A week ago, I was meeting with a couple of good people for a business initiative. Lasted quite longer than we expected.
As we were wrapping things up, someone asked me some questions about Christianity. I’ll have to admit that I struggled in answering his questions. It’s been a very long time since someone talked to me about faith.
There came a time when I was the go-to guy when it comes to those stuff. He probably thought that I held the same beliefs. I don’t.
You see, I’m someone who’s experienced a terrible shakening in my faith, and that resulted to my disillusionment with the Church. For a couple of years now, I’ve been wandering from church to church, all in an attempt to gain back the confidence I had back then. Please don’t get me wrong; I love Christians. I’m just finding it hard to believe that they would love me the same, with all my doubts and all my questions and all my imperfections, especially my harsh sentiments regarding how they should behave when it really matters (I believe I’m too arrogant to think that I know better than them, and for this I hate myself too).
Also a week ago, President Duterte made blasphemous remarks about God. Funny thing is, I’m not even angry at what he said; neither do I disagree with him entirely. I totally understand his remarks, especially the questions he must have asked before he arrived at his conclusion. I knew he’s not a full-fledged Christian, and I’ll have to admit that I admired him for his honesty in saying those outlandish remarks. At least, he took time to confront his doubts and make sense of it. I can’t hope to expect more from him.
What still doesn’t make sense to me, is the fact that many Christians still believe God willed for Duterte to be president. He most certainly did not. But he permitted, yes, and he could bring out some good out of the bad decision our country made.
Also, I find it ridiculous that many Christians haven’t even gotten far in the Bible as to contemplate on many things that Duterte said. Aren’t they puzzled at the Creation story at all? It’s still on the list of things I’ll ask God when I meet him one day. That is why sometimes, I indentify myself more with freethinkers than with my brothers in Christ (I stubbornly force myself into the Christian sphere even though I know I don’t belong).
I have many reasons to turn away. But just like Peter, I believe I can’t find a narrative that’s closer to the truth than Christianity. There are many reasons to believe that there’s no heaven or hell. But I believe in Christianity only because of one thing: despite of anything or everything, Jesus indeed existed, died, and rose from the dead. That is the only undebunkable fact, and that is where the entire Christian narrative builds itself from.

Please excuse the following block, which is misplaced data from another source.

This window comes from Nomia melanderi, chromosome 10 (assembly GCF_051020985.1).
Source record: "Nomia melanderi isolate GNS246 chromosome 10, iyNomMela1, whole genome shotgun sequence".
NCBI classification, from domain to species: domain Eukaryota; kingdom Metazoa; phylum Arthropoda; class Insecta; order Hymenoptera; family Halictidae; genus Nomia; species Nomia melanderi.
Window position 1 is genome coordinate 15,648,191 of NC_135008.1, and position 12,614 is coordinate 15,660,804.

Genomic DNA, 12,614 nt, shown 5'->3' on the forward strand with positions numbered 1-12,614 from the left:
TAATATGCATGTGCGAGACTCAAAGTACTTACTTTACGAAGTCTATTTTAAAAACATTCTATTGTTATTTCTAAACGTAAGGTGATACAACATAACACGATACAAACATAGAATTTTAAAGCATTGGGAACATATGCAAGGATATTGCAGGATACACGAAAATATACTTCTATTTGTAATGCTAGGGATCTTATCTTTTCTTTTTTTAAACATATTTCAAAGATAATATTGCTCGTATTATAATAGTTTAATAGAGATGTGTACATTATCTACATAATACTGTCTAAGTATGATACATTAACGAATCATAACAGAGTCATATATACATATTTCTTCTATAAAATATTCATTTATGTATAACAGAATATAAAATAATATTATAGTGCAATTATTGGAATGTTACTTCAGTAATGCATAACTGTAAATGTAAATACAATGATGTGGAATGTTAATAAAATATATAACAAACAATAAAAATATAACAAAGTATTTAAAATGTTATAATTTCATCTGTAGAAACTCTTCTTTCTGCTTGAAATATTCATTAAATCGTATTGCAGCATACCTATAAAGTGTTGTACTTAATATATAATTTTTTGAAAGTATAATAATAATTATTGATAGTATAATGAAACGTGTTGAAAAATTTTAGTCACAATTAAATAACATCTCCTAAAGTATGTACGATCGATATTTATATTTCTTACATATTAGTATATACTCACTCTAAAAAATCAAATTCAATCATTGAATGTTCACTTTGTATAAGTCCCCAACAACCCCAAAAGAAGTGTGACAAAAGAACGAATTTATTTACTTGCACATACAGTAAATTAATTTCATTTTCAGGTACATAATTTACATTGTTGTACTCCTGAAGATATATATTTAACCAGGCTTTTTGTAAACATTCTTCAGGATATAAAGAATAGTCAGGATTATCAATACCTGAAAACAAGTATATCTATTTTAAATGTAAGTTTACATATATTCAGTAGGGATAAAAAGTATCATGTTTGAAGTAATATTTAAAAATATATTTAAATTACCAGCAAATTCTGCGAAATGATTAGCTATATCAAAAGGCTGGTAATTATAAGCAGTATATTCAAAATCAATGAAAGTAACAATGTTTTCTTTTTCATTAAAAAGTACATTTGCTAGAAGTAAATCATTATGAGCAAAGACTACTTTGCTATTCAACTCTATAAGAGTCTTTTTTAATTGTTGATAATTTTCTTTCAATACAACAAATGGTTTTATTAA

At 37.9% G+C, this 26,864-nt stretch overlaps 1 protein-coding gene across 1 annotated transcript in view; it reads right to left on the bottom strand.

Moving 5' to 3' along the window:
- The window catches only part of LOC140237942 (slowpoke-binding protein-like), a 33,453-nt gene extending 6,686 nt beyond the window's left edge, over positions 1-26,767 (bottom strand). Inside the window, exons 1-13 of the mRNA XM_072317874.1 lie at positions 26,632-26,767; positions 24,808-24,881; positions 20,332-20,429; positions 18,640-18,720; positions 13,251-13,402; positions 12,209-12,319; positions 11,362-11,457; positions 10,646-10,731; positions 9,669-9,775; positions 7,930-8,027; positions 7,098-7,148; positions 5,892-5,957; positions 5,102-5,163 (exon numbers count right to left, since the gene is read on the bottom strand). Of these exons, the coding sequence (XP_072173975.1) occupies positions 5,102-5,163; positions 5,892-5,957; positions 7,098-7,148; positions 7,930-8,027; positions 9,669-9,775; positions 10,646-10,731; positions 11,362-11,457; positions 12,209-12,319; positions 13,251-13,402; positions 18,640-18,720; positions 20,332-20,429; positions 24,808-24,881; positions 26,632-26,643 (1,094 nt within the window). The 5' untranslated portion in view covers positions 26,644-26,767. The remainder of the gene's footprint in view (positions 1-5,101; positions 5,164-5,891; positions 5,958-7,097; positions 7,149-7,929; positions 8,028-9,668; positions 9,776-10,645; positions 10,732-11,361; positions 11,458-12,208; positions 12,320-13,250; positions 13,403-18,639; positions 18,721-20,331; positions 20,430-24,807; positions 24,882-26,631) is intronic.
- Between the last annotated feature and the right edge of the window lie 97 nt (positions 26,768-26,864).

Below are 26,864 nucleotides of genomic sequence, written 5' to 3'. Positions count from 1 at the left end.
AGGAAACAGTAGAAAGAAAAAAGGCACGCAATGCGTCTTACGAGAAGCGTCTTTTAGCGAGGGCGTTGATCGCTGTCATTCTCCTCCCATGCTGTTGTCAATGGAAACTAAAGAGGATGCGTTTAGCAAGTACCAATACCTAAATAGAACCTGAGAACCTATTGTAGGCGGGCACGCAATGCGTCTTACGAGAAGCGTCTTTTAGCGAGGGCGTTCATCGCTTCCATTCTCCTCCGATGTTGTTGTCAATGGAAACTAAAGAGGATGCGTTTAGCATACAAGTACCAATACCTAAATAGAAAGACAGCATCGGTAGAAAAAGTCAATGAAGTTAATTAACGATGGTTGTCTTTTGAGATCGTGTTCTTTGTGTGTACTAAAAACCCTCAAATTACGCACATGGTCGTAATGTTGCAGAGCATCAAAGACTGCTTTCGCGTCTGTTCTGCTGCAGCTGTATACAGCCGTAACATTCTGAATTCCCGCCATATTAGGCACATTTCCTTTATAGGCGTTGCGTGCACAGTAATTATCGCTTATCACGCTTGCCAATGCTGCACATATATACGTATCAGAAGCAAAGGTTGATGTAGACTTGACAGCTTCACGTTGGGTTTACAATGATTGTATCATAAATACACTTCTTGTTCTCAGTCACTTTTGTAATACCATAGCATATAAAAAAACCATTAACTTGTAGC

All the more reason for me to stop looking at the examples of many Christians I know, and look only to Jesus.
How I wish I was able to say all these to my friend in the most eloquent way.
Mad against Rainbows
The conversation went deeper, and I found myself talking about the LGBT community.
Yesterday was the culmination of their Pride Month. Many people I love went there, and even though I should have confronted them as many well-meaning Christians do, but I couldn’t.
They hold a special place in my heart. And my love for them sprang from one confession I heard from my friend when she told me her struggles both in coming out of the closet and in believing that God would love her despite her homosexuality.
My heart continues to be pierced by it; it’s something that always brings me to tears whenever I talk about it. If I, a heterosexual who has done many terrible things in my life, could still find it not impossible to believe that God would love me just the way I am, how could I condemn them, who are just equally flawed as I am?
Why do people consider homosexuals, by their way of treatment, to be the worst kind of sinners, and that they’re not included into the kinds of people that Jesus died for? How could Christians, who still struggle in sin, loathe those people in rainbow who are just as flawed and sinful?
Why do Christians expect too much from the LGBT community when it’s only expected for them to act lost?
Can’t we all look to the example set by Jesus, and love and accept people as our first priority, and tell them to leave a life of sin second?
I know that the second act is an act of love as well. But the LGBT community will always see it as an act of hatred if we don’t follow from Jesus’ example.
Remember, the only reason the wayward son chose to come back home was not because he realized he was sinful; he remembered that being in his father’s house was far happier than being far. For it is God’s kindness that leads men to repentance, Paul added.
In a roundabout way, I summed up my personal mission as a Christian in two: To love people regardless of anything, and to announce the coming of a better world, in which God will finally settle to be the King, just as he should be. When that day comes, I’ll have an eternity to ask my questions. When that day comes, all my tears will be wiped away. When that day comes, I will never feel rejected or disillusioned. When that day comes, I will always stay at his feet, marveling at his beauty and love and greatness and perfection. I won’t have to worry about traffic, about my health, about getting married and building my own family.
When that day comes, my joy will be complete.
For now, I’ll stubbornly hold on to Christianity. Because if Jesus indeed rose from the dead, then everything he said can be trusted, and that his life is the only example worth following.
Thank God he did.